|Intermediate language ?? firstname.lastname@example.org (Jim Prince) (1999-04-09)|
|Re: Intermediate language ?? email@example.com (1999-04-10)|
|From:||firstname.lastname@example.org (Eric O'Dell)|
|Date:||10 Apr 1999 18:14:33 -0400|
On 9 Apr 1999 14:02:35 -0400, "Jim Prince" <email@example.com> wrote:
>I am having a conceptual problem with defining an intermediate language.
>What are the pros and cons of a virtual machine ?
The main advantage of using an intermediate language is that it
becomes easier to write new back ends for different target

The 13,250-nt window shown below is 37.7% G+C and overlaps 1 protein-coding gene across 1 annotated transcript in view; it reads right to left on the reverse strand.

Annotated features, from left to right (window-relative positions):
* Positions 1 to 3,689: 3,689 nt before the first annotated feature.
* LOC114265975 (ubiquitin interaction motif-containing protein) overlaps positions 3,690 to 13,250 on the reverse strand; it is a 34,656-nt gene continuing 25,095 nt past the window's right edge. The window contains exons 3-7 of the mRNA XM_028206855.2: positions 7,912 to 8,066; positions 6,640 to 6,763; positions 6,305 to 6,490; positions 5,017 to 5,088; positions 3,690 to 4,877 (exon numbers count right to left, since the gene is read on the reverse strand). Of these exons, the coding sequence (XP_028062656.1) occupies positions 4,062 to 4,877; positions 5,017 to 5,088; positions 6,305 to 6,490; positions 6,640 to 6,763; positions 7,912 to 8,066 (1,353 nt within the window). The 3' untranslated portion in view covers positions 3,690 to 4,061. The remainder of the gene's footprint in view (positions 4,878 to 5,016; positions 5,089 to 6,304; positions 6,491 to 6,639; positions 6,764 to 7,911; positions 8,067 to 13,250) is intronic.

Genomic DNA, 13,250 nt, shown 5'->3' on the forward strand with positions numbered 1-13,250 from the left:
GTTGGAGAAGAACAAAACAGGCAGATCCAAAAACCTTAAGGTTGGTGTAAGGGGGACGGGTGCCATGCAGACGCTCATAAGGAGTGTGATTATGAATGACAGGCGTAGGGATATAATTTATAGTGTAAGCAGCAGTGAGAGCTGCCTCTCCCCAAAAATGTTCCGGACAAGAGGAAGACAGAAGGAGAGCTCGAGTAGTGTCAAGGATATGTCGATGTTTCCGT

architectures. The drawback is that you tend to lose some efficiency
in the generated code. What kind of intermediate language you use can
have a profound effect on how easy it is to perform certain kinds of
>Should I use the assembly language of the target processor ?
Only if you don't mind locking yourself into that architecture, which
may or may not be a problem for you. I would recommend against it
simply because it may make it more difficult to implement
optimizations. You should, however, be able to get good results by
designing an intermediate language that is tightly coupled (albeit at
a higher level) with the target instruction set.
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